WHY do many of our politicians believe that an old idea becomes new if you add an insult to it — and that you win an argument when you call your opponent names? Because they know that this is what the national debate expects from them.
The preference for insult over argument was on show last week when Democratic Alliance MP David Maynier called Deputy Defence Minister Kebby Maphatsoe an "idiot" and refused to withdraw the remark. MPs refuse to withdraw when they think that what they said was so important that they must stand by it even if that means they must leave the House. It is hard to understand why calling Mr Maphatsoe an "idiot" was so important that it required a stand of principle.
Many things could be said about a deputy minister who accuses the public protector of being a foreign agent without any evidence simply because she is doing her job that might be worth being asked to leave Parliament. It might be worth calling him an authoritarian who prefers smears to facts. Or someone who cannot tell the difference between a constitutional democracy and a conspiracy. Either would have undermined Maphatsoe’s credibility while saying something about democracy’s health. But what did the word "idiot" add to the discussion? It isn’t even accurate — bullying and smearing are nasty but there is nothing idiotic about them. Why stand by a playground taunt when you could be saying something worth hearing?
The answer is surely that Mr Maynier was fitting in with the trend among politicians and other political insiders — the strange view that insulting an opponent takes debate to a higher level.
African National Congress politicians and supporters — including Mr Maphatsoe — have been pioneers here: they responded to the public protector’s work on Nkandla by attacking her personality, her physical appearance — anything but the content of her report. The Economic Freedom Fighters are also trailblazers, denouncing opponents as "liars" and "thieves" and routinely responding to criticism by insulting their critics’ personality, ethics and, if appropriate, race.
But the politicians are symptoms, not causes, of the problem. Our media and those who influence the debate are far more interested in people who draw attention to themselves by insulting their opponents than in those who want to talk about ideas. Since this Parliament convened, every policy area has been the subject of a debate prompted by ministers’ budget votes. Opposition parties have raised their proposals and have tried to hold ministers accountable. The government has responded with its own positions and proposals. How much of this has made it into our public debate? Hardly any. And so what we should do about the economy or health or education is relegated to the margins, while the theatre of mutual insult receives saturation coverage and "analysis".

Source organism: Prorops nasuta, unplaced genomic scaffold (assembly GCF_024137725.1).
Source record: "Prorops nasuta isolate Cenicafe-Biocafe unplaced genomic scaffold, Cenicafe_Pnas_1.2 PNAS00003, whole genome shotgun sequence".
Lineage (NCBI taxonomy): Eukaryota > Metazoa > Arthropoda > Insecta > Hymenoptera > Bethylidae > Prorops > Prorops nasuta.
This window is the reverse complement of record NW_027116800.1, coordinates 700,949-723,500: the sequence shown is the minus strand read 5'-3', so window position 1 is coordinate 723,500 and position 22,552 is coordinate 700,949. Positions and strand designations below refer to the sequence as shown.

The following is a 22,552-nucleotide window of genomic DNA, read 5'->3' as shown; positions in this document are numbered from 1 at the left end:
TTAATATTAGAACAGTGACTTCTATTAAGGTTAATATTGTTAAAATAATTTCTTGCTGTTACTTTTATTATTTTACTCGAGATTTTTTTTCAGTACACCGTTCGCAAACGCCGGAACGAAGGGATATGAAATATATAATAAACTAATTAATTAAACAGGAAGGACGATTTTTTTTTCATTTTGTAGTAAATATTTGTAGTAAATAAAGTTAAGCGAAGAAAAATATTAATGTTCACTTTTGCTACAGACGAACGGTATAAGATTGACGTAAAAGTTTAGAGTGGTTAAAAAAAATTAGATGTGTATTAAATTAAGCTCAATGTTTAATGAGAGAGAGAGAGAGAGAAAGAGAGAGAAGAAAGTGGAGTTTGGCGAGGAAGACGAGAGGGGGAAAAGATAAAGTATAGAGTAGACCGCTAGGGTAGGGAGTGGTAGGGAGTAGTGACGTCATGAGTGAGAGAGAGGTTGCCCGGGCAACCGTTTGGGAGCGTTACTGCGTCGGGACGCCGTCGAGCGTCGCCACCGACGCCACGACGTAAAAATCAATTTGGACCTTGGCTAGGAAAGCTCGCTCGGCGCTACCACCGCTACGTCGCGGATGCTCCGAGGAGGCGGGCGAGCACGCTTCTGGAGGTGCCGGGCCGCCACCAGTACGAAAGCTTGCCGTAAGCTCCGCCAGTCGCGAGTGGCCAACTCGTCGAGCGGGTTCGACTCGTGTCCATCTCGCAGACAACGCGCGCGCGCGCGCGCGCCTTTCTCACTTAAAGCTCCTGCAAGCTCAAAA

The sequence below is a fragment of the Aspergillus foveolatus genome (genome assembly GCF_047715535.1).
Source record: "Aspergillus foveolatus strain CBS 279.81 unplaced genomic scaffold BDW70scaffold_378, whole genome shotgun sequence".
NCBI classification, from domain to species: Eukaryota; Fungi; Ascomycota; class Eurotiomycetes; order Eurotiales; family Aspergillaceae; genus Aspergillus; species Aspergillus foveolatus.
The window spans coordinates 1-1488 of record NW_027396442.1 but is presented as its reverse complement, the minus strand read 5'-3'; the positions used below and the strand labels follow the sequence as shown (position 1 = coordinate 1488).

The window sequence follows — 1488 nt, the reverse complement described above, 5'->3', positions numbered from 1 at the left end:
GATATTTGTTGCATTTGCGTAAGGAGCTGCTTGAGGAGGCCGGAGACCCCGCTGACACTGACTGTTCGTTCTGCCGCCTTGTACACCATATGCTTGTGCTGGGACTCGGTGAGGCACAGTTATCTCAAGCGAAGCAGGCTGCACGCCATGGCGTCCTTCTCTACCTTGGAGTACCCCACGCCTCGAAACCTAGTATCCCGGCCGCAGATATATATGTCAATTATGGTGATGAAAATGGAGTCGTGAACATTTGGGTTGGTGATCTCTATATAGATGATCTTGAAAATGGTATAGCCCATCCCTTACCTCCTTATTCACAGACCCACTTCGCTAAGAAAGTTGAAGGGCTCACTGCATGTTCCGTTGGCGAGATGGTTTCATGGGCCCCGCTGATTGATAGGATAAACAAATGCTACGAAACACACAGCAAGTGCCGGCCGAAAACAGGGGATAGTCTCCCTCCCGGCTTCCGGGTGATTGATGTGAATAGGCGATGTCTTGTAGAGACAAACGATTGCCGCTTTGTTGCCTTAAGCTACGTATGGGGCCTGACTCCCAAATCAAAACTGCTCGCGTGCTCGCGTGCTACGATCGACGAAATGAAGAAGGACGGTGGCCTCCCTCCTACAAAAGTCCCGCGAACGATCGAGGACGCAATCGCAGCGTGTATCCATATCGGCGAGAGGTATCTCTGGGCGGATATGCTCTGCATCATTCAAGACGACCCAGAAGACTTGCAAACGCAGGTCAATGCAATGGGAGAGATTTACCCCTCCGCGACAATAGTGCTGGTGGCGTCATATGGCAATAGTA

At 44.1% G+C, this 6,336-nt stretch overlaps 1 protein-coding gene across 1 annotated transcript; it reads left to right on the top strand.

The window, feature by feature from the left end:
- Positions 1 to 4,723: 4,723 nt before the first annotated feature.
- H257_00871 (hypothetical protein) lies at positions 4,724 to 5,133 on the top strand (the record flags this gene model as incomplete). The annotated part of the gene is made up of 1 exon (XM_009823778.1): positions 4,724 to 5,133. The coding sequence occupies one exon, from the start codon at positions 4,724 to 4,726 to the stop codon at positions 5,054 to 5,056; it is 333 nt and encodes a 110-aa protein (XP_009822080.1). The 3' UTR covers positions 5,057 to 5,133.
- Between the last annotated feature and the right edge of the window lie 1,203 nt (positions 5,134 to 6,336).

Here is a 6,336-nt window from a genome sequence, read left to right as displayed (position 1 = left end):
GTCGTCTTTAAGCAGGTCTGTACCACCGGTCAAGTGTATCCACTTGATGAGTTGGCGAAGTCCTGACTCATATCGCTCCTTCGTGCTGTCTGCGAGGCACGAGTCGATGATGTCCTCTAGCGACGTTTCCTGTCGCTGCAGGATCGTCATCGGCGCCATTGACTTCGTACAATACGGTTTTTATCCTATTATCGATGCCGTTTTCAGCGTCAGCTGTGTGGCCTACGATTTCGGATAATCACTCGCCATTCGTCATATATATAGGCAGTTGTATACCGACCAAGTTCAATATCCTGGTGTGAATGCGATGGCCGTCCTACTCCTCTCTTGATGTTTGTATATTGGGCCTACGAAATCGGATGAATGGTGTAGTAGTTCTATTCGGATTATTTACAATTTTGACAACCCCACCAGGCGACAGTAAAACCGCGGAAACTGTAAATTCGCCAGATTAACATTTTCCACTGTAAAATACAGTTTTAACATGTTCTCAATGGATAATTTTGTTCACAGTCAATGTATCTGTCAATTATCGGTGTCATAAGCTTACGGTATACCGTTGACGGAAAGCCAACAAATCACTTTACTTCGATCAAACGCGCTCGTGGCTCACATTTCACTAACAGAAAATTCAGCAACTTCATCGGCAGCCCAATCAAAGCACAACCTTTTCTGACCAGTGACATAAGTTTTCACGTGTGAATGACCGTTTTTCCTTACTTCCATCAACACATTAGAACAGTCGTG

Discussion of politics on social media here is often punctuated by insults. Commentators are insulted if they dare to use reasoned analysis rather than abuse: those who court popularity hasten to join the trend by substituting insult for argument. Activists for causes also often seem to think that insults are essential if you want to be taken seriously.
Much of the mainstream debate seems to see insult as a contribution to "vigorous debate" — we are told, directly or indirectly, that those who rely on insult and abuse are saying what needs to be said. In reality, they are impressing those who agree with them but adding nothing to our understanding of anything. In this atmosphere, it is no wonder that politicians elevate insults to an issue of principle — it is their only ticket to being taken seriously.
There is always room for wit and insult in democratic politics — a clever barb often makes a point better than an earnest speech. But the insults are useful when they make a point, not when they substitute for one. What point is made by calling someone an "idiot" or insulting their physical features or blaming their views on personality flaws? What we hear at present is not the clever use of insult to highlight problems but the use of childish taunts by people who clearly have nothing better to say.
Stale thoughts do not become fresh and new when an insult is attached. Politicians and activists are not representing us better when they smear and slur instead of speaking and arguing. The more we encourage this, the less right we have to complain when the national debate ignores discussion of the problems that face us.
Democracy is meant to be, among other things, a contest between competing ideas on how to address our problems. That debate does not need to be overly serious or high-brow — there is plenty of room for making points in a manner that enables everyone to join — and to enjoy — the discussion. But our democracy is in danger of becoming a degraded competition between attention seekers who have no need to say anything interesting because a taunt will always gain a headline. And we have no reason to expect the politicians to take issues more seriously than insults unless we do that ourselves.
Article By: Steven Friedman.
Article Source: Bisiness Day Live.